CHICKPEA, an ecological crop source of protein

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Chickpea is full of treasures. For example, its cooking juices found in tin cans are rich in albumin, the egg whites protein that keeps whites in snow. You can put this juice in snow to make a very successful vegan chocolate mousse without using eggs!
More usually, chickpeas are known in couscous, but where does it come from?

Portrait of chickpea, Cicer arietinum

Domesticated around 7000 years ago, chickpeas come from Turkey and the Middle East. It belongs to the botanical family of legumes like lentil or bean. Its Latin name, Cicer (pea) arietinum (de aries: ram) characterizes well the physical aspect of its grains with their two bumps recalling (at a distance) the horns of this mammal.

As it prefers the Mediterranean climates, it has mainly developed towards the south of Europe, the north of Africa, Australia, Asia and especially India which harvests more than 2/3 of the production World. But Canada also grows large areas. In France, this crop is underdeveloped (8600 hectares) but its agronomic advantages and especially the evolution of tastes and food habits herald a greater future. He is champion of protein richness (17 to 23%).

There are more than 20,000 varieties and cultivars of chickpea in the world! Beautiful resources among which find happiness to select the varieties of tomorrow. Two types of chickpeas are grown: Kabuli, the most common in France, with large seeds beige to white, and Dési, the majority in India, with small seeds from beige to brown through green.

Source of vegetable protein

In our regions, chickpea is almost consumed only in the form of raw or canned seeds, harvested dry at maturity. In India, on the other hand, chickpea is one of the main vegetables and is cooked in many forms: grains, flour, elaborate dishes such as hummus or falafel .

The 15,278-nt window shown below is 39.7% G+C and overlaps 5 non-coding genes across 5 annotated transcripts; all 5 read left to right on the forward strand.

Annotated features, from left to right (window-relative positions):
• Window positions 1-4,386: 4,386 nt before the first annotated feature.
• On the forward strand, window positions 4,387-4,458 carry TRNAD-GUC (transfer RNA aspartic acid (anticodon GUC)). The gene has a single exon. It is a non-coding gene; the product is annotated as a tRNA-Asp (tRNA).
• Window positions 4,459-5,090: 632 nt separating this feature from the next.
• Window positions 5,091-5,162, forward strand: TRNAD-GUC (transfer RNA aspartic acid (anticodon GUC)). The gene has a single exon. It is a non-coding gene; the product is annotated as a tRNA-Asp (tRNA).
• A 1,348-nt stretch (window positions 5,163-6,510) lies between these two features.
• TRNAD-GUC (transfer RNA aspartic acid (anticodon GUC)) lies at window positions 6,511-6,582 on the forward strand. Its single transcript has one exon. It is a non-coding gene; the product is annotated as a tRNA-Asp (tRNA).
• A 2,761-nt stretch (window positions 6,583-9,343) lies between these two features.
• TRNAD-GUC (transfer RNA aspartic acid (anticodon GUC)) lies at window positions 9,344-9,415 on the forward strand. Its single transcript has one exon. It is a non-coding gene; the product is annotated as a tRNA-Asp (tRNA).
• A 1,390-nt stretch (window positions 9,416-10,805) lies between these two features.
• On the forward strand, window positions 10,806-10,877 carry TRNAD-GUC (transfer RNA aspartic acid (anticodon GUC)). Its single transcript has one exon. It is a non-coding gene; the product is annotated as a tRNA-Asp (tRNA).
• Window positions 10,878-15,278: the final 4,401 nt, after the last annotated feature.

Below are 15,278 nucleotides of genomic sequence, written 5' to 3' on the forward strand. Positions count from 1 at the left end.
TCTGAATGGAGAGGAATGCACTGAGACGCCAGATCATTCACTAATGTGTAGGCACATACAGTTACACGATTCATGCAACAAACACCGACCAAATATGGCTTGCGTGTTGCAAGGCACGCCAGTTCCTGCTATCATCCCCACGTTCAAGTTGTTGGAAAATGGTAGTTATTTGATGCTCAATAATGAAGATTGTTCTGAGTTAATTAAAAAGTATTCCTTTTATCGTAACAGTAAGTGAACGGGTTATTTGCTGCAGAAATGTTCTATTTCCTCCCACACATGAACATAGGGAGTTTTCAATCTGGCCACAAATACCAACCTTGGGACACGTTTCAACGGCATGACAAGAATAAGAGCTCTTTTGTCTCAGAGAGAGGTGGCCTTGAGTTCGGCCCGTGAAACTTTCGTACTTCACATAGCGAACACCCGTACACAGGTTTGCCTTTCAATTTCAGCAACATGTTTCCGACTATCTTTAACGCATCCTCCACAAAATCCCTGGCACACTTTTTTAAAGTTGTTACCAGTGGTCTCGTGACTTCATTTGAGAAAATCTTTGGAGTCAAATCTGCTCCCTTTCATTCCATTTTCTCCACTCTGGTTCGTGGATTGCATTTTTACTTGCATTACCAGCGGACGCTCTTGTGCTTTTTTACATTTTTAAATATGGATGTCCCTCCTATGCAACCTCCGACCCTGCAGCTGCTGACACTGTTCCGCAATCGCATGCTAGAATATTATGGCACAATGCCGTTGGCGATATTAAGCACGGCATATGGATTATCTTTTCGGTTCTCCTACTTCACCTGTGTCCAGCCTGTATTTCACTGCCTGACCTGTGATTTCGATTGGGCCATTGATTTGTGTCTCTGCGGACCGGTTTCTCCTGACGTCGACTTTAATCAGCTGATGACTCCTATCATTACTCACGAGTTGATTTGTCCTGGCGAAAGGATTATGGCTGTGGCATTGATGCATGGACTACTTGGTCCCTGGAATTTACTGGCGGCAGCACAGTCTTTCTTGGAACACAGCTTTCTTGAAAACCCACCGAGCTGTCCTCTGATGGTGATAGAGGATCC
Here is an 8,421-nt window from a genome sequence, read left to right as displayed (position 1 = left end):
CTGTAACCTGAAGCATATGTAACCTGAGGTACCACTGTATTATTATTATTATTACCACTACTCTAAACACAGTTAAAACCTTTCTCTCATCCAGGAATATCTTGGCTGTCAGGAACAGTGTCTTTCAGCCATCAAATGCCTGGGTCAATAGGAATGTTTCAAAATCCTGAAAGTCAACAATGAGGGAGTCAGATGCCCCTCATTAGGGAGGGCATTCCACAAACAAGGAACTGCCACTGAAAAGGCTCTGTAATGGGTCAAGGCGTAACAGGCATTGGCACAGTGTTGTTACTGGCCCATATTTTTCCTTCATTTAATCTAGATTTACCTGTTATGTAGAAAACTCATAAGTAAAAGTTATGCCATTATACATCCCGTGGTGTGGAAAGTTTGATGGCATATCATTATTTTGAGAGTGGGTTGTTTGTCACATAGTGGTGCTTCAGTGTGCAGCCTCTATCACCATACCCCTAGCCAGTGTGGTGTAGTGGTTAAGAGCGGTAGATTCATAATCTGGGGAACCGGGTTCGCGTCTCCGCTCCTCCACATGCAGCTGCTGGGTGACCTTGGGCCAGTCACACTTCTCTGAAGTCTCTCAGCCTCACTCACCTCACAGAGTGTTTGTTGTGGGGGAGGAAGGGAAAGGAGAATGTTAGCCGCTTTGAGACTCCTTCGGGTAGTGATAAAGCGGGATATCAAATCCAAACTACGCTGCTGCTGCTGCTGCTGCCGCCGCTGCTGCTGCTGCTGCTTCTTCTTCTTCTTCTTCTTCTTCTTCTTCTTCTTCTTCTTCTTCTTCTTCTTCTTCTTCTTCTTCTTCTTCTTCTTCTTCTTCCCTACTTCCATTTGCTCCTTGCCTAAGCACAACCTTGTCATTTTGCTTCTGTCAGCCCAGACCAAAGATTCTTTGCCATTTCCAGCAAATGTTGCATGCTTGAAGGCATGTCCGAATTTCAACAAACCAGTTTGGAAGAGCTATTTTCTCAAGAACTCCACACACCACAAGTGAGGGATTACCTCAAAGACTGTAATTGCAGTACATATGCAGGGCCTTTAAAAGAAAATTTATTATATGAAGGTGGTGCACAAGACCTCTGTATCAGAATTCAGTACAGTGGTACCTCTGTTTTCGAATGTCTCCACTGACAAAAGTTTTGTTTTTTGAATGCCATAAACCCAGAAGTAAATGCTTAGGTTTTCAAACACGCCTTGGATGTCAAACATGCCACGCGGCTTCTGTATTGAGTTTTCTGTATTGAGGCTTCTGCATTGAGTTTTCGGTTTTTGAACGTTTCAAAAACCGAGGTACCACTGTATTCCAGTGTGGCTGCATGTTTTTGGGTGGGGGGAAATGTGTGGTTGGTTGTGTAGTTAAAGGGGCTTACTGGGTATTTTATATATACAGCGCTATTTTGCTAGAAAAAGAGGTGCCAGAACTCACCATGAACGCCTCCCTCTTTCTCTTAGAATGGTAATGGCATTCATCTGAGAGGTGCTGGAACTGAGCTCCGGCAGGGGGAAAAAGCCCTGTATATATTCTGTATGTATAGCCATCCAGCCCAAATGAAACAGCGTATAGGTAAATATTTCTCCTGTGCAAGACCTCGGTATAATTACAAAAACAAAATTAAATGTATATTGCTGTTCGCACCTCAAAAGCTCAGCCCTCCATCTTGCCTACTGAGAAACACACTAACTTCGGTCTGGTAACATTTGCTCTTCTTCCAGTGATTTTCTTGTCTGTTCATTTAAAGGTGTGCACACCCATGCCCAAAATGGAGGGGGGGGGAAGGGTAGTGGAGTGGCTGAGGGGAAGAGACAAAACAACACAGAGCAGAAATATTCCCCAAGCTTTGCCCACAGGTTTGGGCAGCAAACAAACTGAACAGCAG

“In Europe, with diet changes to gluten-free or vegetarian diets, a dymanic is created around vegetable proteins . Chickpea is a great response to societal concerns “explains Hanan Gasmi, Marketing Manager of Top Semence , the only company to select this species in France.

Kabuli or Dési? “The biochemical composition of the grains is similar between the two types” says Charles Lemaire, breeder  : “they only differ in their color, the size of the grains, the appearance of their skin. Preferences in different parts of the world are consumer habits. “

Ecological culture par excellence

The chickpea is not very greedy in water. It is content with drying floors and makes it possible to develop difficult lands. In addition, it does not need nitrogen inputs because, like all legumes, it fixes the nitrogen of the air in its nodules, kinds of small balls that form on the surface of the roots thanks to the bacteria Rhizobium ciceri. As a result, it leaves a little nitrogen after it and the following crops, often cereals, are well liked and allow some savings of nitrogen fertilizer to the farmer.

Its cycle is short: sown in March, it is harvested at the end of July-beginning of August. It secretes malic acid that is unpleasant to insects and protects it naturally from most, but not all, of them, limiting applications of plant protection products.

Variety selection remains traditional

Despite all these advantages, the chickpea has remained undeveloped and limited to the south of France, forcing us to import the majority of the seeds for our consumption. “First and foremost, we must improve the yield of the crop, which also means improving the natural tolerance of the chickpea to the diseases and pests that can attack it,” explains the coach . The crisis of 2000 with infestations of the disease anthracnose remains in the memories. “We are looking for sources of resistanceamong the varietiesand wild plants: it takes time to make future varieties tolerant and even resistant. ” The process of selection is long: it takes 11 years of work before you can submit a variety candidate for registration, whose trials last another two years before being offered to farmers.

Another important criterion to improve is the size of the seeds, wanted by the canning industry.

Protein wealth is important for the market. Research on the components of the seed opens up prospects for new outlets that are just beginning to be imagined, together with the processing industry.

Dr. Kimberly Seltzer

Postdoctoral Scholar, UC Berkeley Research Assistant, MIT

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